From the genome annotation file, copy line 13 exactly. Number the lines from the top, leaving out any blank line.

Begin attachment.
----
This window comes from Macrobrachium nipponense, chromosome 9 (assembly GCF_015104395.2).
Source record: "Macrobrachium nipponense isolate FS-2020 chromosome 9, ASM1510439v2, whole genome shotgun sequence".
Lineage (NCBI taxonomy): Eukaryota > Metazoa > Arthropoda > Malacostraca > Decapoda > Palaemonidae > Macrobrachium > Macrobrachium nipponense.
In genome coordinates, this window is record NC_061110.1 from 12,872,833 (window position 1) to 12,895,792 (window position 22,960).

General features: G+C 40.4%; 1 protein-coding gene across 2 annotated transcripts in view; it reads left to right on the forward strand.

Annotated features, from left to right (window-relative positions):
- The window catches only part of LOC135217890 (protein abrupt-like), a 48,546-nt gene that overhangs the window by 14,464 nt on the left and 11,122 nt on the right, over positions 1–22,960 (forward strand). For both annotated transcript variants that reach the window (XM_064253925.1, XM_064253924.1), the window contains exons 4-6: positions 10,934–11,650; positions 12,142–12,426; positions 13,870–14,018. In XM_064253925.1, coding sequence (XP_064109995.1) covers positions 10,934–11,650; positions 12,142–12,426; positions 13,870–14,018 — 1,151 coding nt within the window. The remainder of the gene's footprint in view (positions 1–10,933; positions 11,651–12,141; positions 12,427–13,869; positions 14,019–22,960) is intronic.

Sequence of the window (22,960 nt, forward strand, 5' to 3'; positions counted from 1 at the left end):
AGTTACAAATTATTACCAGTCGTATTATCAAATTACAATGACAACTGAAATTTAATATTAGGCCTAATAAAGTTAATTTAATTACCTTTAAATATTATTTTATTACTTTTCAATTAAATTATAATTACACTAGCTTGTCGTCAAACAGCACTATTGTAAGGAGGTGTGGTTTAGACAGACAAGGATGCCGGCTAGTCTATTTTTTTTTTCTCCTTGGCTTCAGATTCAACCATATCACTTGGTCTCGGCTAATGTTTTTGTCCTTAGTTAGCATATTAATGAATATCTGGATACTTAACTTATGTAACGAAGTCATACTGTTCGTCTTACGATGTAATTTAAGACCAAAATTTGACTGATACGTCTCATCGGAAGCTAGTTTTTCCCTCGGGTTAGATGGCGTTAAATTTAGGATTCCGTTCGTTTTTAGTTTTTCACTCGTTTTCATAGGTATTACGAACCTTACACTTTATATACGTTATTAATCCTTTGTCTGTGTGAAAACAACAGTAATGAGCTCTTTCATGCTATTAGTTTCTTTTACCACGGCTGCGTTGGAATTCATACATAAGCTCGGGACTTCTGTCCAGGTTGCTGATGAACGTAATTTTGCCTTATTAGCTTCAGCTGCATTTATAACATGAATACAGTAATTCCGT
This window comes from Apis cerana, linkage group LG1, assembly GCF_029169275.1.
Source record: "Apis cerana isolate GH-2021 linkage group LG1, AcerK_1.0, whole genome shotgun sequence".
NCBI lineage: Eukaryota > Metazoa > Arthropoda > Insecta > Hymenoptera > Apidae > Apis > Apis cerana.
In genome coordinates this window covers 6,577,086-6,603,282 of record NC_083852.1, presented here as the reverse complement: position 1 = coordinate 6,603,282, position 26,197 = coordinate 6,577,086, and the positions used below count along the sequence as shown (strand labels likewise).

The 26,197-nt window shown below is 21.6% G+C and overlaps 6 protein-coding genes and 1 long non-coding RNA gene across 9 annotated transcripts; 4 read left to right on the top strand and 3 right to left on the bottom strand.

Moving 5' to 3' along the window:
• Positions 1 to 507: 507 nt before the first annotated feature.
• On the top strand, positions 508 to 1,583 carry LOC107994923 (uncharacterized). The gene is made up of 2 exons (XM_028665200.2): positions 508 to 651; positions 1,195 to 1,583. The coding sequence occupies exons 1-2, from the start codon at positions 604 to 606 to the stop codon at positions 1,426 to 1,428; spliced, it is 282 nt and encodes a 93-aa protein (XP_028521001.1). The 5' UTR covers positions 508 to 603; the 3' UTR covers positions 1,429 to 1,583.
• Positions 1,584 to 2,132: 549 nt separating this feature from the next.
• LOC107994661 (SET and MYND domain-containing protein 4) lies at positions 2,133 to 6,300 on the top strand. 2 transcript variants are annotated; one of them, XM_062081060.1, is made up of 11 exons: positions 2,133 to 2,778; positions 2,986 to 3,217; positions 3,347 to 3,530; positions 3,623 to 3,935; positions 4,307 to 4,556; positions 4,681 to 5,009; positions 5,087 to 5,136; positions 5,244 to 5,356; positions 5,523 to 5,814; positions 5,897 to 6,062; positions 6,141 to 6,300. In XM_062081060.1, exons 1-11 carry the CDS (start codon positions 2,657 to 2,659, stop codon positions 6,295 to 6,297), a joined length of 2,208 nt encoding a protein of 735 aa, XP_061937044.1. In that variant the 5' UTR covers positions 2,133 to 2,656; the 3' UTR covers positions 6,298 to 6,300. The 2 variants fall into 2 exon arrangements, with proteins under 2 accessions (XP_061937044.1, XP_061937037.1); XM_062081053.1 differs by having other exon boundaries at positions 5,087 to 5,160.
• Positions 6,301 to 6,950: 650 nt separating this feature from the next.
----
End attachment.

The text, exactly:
In genome coordinates this window covers 6,577,086-6,603,282 of record NC_083852.1, presented here as the reverse complement: position 1 = coordinate 6,603,282, position 26,197 = coordinate 6,577,086, and the positions used below count along the sequence as shown (strand labels likewise).